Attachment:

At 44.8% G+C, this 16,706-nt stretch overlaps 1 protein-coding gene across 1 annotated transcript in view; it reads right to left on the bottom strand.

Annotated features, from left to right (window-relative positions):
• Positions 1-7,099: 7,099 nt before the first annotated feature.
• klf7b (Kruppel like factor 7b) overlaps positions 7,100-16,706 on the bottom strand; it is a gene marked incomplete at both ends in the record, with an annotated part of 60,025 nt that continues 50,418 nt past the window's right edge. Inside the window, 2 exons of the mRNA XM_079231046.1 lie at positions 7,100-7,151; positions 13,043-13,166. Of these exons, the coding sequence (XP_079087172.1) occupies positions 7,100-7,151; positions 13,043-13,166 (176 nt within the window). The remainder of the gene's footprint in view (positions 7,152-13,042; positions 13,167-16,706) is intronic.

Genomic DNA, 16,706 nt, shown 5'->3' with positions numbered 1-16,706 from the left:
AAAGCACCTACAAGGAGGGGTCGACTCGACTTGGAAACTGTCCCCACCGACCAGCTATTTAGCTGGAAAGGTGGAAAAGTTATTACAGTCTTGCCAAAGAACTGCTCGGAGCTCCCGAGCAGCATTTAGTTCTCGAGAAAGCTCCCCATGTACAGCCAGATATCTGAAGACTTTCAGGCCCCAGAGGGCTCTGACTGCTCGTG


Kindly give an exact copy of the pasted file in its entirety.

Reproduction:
At 44.8% G+C, this 16,706-nt stretch overlaps 1 protein-coding gene across 1 annotated transcript in view; it reads right to left on the bottom strand.

Annotated features, from left to right (window-relative positions):
• Positions 1-7,099: 7,099 nt before the first annotated feature.
• klf7b (Kruppel like factor 7b) overlaps positions 7,100-16,706 on the bottom strand; it is a gene marked incomplete at both ends in the record, with an annotated part of 60,025 nt that continues 50,418 nt past the window's right edge. Inside the window, 2 exons of the mRNA XM_079231046.1 lie at positions 7,100-7,151; positions 13,043-13,166. Of these exons, the coding sequence (XP_079087172.1) occupies positions 7,100-7,151; positions 13,043-13,166 (176 nt within the window). The remainder of the gene's footprint in view (positions 7,152-13,042; positions 13,167-16,706) is intronic.

Genomic DNA, 16,706 nt, shown 5'->3' with positions numbered 1-16,706 from the left:
AAAGCACCTACAAGGAGGGGTCGACTCGACTTGGAAACTGTCCCCACCGACCAGCTATTTAGCTGGAAAGGTGGAAAAGTTATTACAGTCTTGCCAAAGAACTGCTCGGAGCTCCCGAGCAGCATTTAGTTCTCGAGAAAGCTCCCCATGTACAGCCAGATATCTGAAGACTTTCAGGCCCCAGAGGGCTCTGACTGCTCGTG